Cell end marker



約40億年前に微生物が誕生しました。 現在、地球上に多くの多細胞生物が存在するのも、微生物が大きな地球環境の変動に適応し、進化と活動を続けてきた結果であると言えます。このような多様な微生物は地球上の至る所に存在し、我々の生活にも深く関与しています。我々の体内にいる微生物、食に関与する微生物、我々をとりまく様々な環境にいる微生物、それらが我々の健康や食料、そして地球環境に深く関与しています。近年、それら微生物のほとんどが多様な微生物の集団を形成し、相互作用を及ぼすことで、集団としてのさまざまな機能を発揮することが明らかになってきています。





(注1)世界最大の生き物は菌類; 1998年にアメリカ、オレゴン州の東部で発見されたキシメジ科のキノコ、オニナラタケ(Armillaria ostoyae)の菌床は、総面積8.9平方キロメートルに及び、推定重量はおよそ600t、推定年齢は約2400歳といわれています。キノコもカビの仲間で、土や木の中に菌糸を作り生長します。地表に出ている胞子を作る器官(子実体)が、キノコと呼ばれるものです。


Selected publications (Corresponding author *)


Complete publication list

Research Gate


  • Takeshita N, Fischer R.
    The cytoskeleton and cell-end markers during polarized growth of filamentous fungi.
    Mycota VII 3rd edition, Springer (2016)
  • Etxebeste O, Takeshita N.
    Advanced microscopy methods for the study of protein localization, interaction and dynamics in filamentous fungi.
    Advanced Microscopy in Mycology, Springer (2015)
  • Fischer R, Takeshita N, Doonan J.
    Cytoskeleton, Polarized Growth, and the Cell Cycle in Aspergillus nidulans.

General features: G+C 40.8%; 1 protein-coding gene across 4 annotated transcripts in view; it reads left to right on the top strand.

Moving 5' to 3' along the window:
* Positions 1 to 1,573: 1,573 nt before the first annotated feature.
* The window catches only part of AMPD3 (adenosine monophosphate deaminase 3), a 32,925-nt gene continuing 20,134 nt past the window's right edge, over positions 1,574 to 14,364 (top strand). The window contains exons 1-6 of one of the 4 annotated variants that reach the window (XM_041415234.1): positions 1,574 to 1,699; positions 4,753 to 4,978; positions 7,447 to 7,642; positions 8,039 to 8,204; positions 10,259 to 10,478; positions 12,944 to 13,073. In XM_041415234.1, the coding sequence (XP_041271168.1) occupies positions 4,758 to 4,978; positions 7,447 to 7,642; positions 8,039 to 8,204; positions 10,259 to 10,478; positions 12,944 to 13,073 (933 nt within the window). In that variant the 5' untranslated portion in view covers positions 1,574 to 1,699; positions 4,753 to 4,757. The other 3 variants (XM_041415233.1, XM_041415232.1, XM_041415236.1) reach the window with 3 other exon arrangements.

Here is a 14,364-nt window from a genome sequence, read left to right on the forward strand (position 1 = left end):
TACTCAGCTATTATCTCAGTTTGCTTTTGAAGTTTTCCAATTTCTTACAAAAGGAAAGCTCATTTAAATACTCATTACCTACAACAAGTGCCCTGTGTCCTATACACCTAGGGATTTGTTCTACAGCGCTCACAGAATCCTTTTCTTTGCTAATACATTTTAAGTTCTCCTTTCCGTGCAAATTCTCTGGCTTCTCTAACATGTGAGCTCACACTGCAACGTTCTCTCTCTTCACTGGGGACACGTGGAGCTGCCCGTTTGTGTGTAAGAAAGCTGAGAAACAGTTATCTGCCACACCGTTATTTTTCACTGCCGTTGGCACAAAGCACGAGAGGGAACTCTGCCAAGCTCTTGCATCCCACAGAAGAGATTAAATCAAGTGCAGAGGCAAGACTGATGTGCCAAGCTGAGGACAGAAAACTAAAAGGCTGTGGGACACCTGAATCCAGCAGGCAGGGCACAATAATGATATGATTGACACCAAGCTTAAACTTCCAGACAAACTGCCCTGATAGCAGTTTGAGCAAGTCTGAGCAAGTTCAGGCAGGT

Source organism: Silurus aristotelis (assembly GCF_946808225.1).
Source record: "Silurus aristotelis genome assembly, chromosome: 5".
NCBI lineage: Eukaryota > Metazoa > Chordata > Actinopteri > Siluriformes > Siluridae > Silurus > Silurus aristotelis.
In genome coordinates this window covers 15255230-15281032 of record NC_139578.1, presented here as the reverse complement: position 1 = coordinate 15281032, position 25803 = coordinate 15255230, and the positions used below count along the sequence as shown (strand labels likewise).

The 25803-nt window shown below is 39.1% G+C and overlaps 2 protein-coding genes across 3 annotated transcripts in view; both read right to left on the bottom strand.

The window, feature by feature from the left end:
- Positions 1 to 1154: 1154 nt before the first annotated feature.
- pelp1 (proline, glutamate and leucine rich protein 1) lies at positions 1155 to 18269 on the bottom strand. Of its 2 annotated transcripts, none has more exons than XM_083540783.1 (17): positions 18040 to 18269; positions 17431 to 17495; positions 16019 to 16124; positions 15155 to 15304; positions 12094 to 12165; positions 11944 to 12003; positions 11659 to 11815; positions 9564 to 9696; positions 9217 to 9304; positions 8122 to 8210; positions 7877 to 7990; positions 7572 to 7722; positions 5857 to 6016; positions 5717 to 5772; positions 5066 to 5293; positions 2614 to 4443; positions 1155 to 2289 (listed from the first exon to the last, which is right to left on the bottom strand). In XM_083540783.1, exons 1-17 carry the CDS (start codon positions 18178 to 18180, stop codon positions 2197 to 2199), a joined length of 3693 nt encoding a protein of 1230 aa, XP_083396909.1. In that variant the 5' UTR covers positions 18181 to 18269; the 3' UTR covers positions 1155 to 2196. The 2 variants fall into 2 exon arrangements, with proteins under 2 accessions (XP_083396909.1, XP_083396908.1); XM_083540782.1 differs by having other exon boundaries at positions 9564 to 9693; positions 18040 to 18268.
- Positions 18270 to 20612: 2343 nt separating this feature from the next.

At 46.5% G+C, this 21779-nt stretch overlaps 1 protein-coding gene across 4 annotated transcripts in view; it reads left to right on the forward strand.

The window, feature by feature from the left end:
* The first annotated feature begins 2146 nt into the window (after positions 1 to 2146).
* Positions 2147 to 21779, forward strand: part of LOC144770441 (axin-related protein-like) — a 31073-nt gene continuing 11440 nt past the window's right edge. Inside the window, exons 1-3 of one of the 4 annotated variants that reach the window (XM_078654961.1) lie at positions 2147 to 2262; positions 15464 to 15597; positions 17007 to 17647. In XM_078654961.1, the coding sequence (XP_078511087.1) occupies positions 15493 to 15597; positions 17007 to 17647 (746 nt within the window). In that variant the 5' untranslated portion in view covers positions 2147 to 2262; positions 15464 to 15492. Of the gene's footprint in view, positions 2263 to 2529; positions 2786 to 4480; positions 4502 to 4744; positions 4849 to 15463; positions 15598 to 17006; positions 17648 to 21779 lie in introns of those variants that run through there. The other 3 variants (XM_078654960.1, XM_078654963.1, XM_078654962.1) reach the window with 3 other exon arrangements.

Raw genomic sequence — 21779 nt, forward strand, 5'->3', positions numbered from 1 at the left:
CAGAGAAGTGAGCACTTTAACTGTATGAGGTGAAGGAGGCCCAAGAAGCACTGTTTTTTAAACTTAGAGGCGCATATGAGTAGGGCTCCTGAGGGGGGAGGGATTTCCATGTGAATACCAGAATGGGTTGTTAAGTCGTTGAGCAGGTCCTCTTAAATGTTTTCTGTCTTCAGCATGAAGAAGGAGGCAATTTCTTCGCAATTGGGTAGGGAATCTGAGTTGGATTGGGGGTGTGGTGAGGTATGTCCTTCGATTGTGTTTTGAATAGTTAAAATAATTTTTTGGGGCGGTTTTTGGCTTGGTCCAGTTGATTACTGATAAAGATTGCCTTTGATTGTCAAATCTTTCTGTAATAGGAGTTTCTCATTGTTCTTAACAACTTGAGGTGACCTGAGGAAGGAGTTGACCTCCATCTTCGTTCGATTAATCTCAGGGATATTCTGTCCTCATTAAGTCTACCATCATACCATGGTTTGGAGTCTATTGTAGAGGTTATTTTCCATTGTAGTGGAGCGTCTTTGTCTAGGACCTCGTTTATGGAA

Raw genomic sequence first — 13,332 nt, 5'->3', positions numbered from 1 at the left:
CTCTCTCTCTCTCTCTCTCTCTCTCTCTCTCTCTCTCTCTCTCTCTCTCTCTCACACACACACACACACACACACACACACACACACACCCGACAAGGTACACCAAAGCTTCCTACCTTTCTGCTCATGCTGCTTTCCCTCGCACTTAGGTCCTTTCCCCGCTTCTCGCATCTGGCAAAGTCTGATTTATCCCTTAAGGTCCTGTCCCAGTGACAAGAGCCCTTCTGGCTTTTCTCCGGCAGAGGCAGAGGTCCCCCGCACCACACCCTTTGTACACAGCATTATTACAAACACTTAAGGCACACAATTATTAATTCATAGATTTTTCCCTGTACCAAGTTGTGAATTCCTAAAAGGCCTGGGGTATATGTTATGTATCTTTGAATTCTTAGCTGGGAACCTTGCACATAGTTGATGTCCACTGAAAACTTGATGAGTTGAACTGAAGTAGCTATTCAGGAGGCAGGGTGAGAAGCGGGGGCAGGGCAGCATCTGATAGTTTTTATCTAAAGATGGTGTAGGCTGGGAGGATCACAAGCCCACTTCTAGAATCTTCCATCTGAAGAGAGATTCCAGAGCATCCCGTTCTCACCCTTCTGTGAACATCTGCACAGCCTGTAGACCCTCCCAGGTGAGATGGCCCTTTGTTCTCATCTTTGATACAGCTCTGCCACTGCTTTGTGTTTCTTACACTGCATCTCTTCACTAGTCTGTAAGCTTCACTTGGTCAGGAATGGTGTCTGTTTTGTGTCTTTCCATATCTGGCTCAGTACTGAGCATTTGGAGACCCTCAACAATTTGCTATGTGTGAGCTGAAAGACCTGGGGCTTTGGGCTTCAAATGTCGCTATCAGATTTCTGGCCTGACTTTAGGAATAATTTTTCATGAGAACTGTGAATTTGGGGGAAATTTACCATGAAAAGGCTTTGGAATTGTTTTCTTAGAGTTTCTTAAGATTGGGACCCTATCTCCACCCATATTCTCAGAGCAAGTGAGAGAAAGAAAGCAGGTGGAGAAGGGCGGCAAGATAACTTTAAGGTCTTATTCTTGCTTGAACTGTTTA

The Aspegilli: Genomics, Medical Applications, Biotechnology, and Research Methods (2007)


筑波大学へNorio Takeshita

Norio Takeshita PhD

University of Tsukuba
Faculty of Life and Environmental Sciences


2014.7 -
International Tenure Assistant Professor
University of Tsukuba
Faculty of Life and Environmental Sciences

2016.10 -
Group leader
JST ERATO Nomura project, Genome biochemistry group

2011.10 – 2016.9
Group leader
Karlsruhe Institute of Technology (KIT)
Applied Bioscience, Dept. Microbiology

2008.4 - 2011.9
Research Associate
Karlsruhe Institute of Technology (KIT)
Applied Bioscience, Dept. Microbiology

2006.4 - 2008.3
Postdoc fellow of Alexander von Humboldt Foundation